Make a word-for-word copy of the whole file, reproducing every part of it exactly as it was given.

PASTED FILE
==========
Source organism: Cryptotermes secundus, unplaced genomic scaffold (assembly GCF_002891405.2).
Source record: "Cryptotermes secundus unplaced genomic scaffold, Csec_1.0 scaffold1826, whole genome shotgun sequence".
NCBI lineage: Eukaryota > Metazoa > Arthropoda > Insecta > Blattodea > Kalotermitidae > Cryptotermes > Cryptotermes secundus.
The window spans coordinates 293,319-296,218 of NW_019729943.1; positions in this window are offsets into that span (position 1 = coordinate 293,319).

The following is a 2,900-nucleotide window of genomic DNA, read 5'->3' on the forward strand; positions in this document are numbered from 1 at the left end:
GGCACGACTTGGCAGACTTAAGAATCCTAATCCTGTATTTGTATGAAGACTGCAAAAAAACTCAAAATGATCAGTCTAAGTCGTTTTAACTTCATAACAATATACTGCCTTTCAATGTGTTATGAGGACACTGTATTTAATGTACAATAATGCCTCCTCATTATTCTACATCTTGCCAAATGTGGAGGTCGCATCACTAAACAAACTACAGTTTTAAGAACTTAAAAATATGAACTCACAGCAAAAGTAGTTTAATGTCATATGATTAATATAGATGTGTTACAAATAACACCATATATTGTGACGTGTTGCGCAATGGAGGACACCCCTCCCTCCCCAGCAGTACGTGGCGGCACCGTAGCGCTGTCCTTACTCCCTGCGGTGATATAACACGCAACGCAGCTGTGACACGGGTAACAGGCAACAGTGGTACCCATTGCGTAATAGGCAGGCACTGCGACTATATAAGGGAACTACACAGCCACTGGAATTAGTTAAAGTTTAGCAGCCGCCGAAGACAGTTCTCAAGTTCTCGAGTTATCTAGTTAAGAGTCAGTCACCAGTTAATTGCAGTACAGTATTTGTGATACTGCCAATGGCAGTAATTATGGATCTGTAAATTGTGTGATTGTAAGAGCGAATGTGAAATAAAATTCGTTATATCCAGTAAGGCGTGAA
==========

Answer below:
Source organism: Cryptotermes secundus, unplaced genomic scaffold (assembly GCF_002891405.2).
Source record: "Cryptotermes secundus unplaced genomic scaffold, Csec_1.0 scaffold1826, whole genome shotgun sequence".
NCBI lineage: Eukaryota > Metazoa > Arthropoda > Insecta > Blattodea > Kalotermitidae > Cryptotermes > Cryptotermes secundus.
The window spans coordinates 293,319-296,218 of NW_019729943.1; positions in this window are offsets into that span (position 1 = coordinate 293,319).

The following is a 2,900-nucleotide window of genomic DNA, read 5'->3' on the forward strand; positions in this document are numbered from 1 at the left end:
GGCACGACTTGGCAGACTTAAGAATCCTAATCCTGTATTTGTATGAAGACTGCAAAAAAACTCAAAATGATCAGTCTAAGTCGTTTTAACTTCATAACAATATACTGCCTTTCAATGTGTTATGAGGACACTGTATTTAATGTACAATAATGCCTCCTCATTATTCTACATCTTGCCAAATGTGGAGGTCGCATCACTAAACAAACTACAGTTTTAAGAACTTAAAAATATGAACTCACAGCAAAAGTAGTTTAATGTCATATGATTAATATAGATGTGTTACAAATAACACCATATATTGTGACGTGTTGCGCAATGGAGGACACCCCTCCCTCCCCAGCAGTACGTGGCGGCACCGTAGCGCTGTCCTTACTCCCTGCGGTGATATAACACGCAACGCAGCTGTGACACGGGTAACAGGCAACAGTGGTACCCATTGCGTAATAGGCAGGCACTGCGACTATATAAGGGAACTACACAGCCACTGGAATTAGTTAAAGTTTAGCAGCCGCCGAAGACAGTTCTCAAGTTCTCGAGTTATCTAGTTAAGAGTCAGTCACCAGTTAATTGCAGTACAGTATTTGTGATACTGCCAATGGCAGTAATTATGGATCTGTAAATTGTGTGATTGTAAGAGCGAATGTGAAATAAAATTCGTTATATCCAGTAAGGCGTGAA